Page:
So I’m going to jump right in and say it: I can neither understand nor appreciate the remarkable selfie craze that has taken over my Facebook and Instagram feeds these days. These self-portraits have become so popular, in fact, that hash tags containing the word “selfie” on Instagram return roughly 100 million photos collectively. The Oxford Dictionary named selfie as its 2013 Word of the Year, claiming its use increased by a mind-blowing 17,000 percent from 2012. Selfies are taken at the gym, in the driver’s seat, in the mirror, at restaurants and nightclubs, in fitting rooms, at events, and most likely everywhere in between. Spin-off words and hash tags have been coined to describe specific types of selfies. You’ve snapped them. I’ve snapped them. President Obama’s snapped them. Apparently we’re all a little self(ie)-obsessed.

I’ll be honest – my first reaction to most selfies is annoyance. I have un-followed plenty of folks who can’t stop posting these photos, complaining all the while about this narcissistic and self-absorbed habit which plagues so many. I mean, okay, beautiful-girl-with-perfect-hair – we all know you’re gorgeous. Okay, super muscular guy who likes to lift in tank tops – we all know you’re fit. Okay party girl who loves being social – we all know you’re fun and popular. But here’s the thing – I don’t think these are the real reasons these simple self-portraits have suddenly become our profile pictures, chronicling our lives and capturing the evolution of our physical appearances.

I suppose I should pause and say this: I am not photogenic. In general, I dislike photos of me. So much so that the idea of taking a selfie is not that appealing. Even on days when I’m feeling pretty fabulous, I’d rather not shatter my self-confidence with a rotten capture of my perceived good-hair-day. Perhaps I’m too insecure to share self-portraits with the world for fear of not being as pretty as the other girls. Perhaps I prefer to only post carefully selected photos taken by a “good” camera because that’s how I’d rather people see me. Perhaps my annoyance stems from jealousy of the girl who manages to capture a seemingly perfect image of herself with every simple click of her iPhone.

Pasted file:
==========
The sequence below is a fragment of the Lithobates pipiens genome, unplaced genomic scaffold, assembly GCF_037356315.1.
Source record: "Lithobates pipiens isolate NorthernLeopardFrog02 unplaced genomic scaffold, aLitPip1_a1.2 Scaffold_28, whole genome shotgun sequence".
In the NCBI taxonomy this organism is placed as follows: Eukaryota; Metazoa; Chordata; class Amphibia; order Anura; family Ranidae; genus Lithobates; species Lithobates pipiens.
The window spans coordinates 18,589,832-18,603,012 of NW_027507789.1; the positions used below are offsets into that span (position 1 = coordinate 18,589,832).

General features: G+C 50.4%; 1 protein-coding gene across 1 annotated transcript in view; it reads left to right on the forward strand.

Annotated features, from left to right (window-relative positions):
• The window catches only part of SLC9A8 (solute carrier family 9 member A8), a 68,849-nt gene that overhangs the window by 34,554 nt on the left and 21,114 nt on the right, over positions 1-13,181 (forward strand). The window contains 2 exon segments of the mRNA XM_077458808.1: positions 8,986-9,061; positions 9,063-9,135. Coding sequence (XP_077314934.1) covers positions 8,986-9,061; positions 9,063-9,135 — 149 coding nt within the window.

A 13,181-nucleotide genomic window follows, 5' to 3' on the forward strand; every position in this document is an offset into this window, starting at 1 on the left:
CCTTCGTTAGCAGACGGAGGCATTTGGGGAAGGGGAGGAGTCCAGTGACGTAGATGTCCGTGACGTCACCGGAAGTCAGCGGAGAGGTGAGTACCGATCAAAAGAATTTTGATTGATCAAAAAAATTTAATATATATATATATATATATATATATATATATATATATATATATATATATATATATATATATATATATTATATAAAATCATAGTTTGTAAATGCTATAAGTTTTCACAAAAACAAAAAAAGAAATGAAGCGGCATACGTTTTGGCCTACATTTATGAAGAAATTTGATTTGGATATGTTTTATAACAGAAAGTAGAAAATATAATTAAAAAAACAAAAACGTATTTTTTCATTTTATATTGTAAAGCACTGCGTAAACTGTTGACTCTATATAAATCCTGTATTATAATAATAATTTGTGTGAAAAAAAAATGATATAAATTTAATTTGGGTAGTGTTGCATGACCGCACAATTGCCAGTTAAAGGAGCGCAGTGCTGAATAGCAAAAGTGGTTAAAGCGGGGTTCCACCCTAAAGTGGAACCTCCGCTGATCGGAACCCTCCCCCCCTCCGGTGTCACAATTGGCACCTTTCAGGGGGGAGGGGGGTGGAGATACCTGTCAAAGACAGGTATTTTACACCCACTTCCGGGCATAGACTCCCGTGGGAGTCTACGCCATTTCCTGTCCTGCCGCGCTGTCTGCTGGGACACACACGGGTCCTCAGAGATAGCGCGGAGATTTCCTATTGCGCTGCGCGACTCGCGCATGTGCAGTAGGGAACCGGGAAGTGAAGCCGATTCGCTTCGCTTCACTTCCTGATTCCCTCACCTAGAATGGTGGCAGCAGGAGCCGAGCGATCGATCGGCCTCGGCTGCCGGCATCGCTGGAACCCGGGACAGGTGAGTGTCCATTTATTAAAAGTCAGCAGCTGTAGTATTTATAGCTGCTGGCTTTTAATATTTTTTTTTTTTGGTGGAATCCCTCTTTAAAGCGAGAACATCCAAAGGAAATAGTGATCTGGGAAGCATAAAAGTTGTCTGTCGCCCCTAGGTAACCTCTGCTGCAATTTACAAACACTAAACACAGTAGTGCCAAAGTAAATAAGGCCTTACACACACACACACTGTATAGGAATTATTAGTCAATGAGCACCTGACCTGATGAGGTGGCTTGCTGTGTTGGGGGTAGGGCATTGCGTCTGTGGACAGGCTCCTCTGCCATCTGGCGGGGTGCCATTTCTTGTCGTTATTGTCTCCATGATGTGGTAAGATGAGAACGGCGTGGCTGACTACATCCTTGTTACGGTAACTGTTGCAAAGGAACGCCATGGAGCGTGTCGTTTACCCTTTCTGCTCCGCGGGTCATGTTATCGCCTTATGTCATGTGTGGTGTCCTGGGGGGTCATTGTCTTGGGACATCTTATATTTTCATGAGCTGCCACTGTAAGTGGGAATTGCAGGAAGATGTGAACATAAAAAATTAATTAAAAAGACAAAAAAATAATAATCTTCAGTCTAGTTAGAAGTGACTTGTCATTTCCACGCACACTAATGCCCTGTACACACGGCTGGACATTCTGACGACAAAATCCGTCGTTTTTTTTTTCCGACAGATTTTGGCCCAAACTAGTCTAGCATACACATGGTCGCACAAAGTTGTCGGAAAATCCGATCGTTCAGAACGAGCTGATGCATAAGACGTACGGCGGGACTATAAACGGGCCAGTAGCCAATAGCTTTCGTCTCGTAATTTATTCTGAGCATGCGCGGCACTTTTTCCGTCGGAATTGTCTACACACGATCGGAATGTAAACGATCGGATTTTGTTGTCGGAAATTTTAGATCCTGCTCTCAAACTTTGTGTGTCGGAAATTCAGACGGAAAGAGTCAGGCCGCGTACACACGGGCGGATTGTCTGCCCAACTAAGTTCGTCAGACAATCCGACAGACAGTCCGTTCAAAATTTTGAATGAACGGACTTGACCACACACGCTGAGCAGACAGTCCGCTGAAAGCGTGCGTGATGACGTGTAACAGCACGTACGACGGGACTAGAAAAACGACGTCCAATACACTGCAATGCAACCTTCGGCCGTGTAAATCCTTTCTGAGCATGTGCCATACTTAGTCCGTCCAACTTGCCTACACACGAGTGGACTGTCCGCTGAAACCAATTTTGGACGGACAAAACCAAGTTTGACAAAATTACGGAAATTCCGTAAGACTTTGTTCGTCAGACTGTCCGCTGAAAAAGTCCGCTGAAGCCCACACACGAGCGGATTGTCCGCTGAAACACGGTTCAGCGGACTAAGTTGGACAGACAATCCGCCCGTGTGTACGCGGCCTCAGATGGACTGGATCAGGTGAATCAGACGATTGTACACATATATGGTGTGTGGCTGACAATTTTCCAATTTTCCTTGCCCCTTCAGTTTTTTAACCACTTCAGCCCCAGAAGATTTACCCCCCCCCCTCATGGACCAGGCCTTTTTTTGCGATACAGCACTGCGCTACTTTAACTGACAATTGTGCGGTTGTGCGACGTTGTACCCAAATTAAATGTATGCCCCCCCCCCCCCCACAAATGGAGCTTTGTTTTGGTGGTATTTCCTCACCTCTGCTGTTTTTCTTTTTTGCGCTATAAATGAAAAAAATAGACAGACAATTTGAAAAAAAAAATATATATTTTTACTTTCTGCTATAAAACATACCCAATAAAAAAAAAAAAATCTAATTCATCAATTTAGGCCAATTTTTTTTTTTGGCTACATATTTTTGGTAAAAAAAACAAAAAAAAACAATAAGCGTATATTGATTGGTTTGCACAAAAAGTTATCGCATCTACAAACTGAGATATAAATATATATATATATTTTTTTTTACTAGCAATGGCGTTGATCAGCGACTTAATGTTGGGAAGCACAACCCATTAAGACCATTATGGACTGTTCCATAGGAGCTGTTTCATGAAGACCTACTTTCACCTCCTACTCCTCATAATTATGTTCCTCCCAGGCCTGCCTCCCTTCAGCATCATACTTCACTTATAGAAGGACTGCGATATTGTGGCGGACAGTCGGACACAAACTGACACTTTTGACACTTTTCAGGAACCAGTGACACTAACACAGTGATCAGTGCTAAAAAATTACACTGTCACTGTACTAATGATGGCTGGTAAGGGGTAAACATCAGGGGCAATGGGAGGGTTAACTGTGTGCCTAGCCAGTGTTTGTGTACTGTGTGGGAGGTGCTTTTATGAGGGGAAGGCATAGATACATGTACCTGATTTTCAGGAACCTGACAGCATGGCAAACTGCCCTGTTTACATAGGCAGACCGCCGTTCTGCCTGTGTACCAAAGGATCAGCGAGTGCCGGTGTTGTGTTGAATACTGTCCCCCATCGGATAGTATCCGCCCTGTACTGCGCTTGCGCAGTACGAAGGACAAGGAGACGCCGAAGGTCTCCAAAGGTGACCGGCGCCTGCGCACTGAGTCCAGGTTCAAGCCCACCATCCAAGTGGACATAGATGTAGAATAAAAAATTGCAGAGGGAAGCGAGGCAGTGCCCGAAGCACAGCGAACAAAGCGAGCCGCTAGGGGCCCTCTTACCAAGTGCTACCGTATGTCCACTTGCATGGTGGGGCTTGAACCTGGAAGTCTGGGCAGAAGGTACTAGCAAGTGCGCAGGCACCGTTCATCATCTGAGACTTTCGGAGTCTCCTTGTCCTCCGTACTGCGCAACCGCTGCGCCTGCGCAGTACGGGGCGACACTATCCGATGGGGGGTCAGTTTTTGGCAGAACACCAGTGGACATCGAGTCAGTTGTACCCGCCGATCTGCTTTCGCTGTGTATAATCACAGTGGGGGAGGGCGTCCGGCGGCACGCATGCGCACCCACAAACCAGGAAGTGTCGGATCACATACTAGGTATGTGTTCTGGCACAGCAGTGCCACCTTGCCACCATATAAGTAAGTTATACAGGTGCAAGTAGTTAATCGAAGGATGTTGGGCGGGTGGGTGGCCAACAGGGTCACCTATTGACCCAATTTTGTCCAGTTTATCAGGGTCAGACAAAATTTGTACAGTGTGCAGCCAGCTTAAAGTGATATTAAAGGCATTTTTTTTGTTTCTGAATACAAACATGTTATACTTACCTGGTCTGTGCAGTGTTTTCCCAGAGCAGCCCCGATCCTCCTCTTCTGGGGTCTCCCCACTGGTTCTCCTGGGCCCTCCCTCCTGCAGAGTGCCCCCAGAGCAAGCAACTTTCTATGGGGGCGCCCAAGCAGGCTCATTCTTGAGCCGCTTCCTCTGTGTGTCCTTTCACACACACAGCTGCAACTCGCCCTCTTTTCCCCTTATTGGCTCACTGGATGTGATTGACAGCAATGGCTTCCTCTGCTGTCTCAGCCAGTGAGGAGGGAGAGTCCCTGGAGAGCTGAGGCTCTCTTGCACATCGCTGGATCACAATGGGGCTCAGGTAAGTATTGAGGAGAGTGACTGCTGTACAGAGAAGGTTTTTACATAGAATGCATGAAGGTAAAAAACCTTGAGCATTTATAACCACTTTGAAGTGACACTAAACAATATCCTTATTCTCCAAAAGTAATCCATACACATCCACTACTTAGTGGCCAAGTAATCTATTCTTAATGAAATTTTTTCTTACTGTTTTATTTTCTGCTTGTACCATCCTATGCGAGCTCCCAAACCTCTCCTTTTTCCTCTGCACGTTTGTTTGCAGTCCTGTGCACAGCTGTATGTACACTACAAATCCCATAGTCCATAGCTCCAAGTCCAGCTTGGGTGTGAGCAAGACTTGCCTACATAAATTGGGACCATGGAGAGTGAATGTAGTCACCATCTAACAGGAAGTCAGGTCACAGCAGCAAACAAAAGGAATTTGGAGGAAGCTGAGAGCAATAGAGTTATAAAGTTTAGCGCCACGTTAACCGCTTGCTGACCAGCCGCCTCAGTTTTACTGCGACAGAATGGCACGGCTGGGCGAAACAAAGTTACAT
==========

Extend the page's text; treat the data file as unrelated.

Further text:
Regardless of why, just because I don’t struggle with the selfie-craze doesn’t mean I don’t struggle with a desire for affirmation, justification, approval and encouragement—the real reasons we post these pictures online. It doesn’t mean I don’t want to be told I’m beautiful. It doesn’t mean I’m not quick to share a photo of myself on the rare occasion I find one I like. It doesn’t mean I don’t use my social media feeds to share myself with the world in hopes of feeling like I belong, that I matter, that I’m loved.

Unlike any other time in history, social media has given us the opportunity to know and be known by infinitely more individuals than formerly possible. In many ways, this is a blessing. For me, I’ve been amazed at the incredible number of Christian women who are willing to be vulnerable and minister to me through iBelieve, blogs, Twitter and more. It’s nice to be able to read posts from women I’ve never met in person and know I’m not the only girl in the world who struggles with singleness, fear, lack of discipline, or my perception of God’s true nature. I’m not alone!

But in the same vein, I think, more than ever, the Internet and social media in particular have given us a platform on which to stand and unintentionally shout from the rooftops that we want to be known intimately and affirmed in the unfiltered version of who we are. We want friends on Facebook to know when we’re sick or hurting. We want re-tweets when we’re particular witty or clever. We want comments that say things like “gorgeous” or “I wish I had your hair” on our selfies. Because to us, all of these things say “YOU MATTER, or, YOU ARE ENOUGH.” Our poor little fingers can barely keep up with our touch screens as we fumble to sustain the stream of notifications that give us the self-worth we so desperately long for amidst an enemy that does everything in his power to tear us down.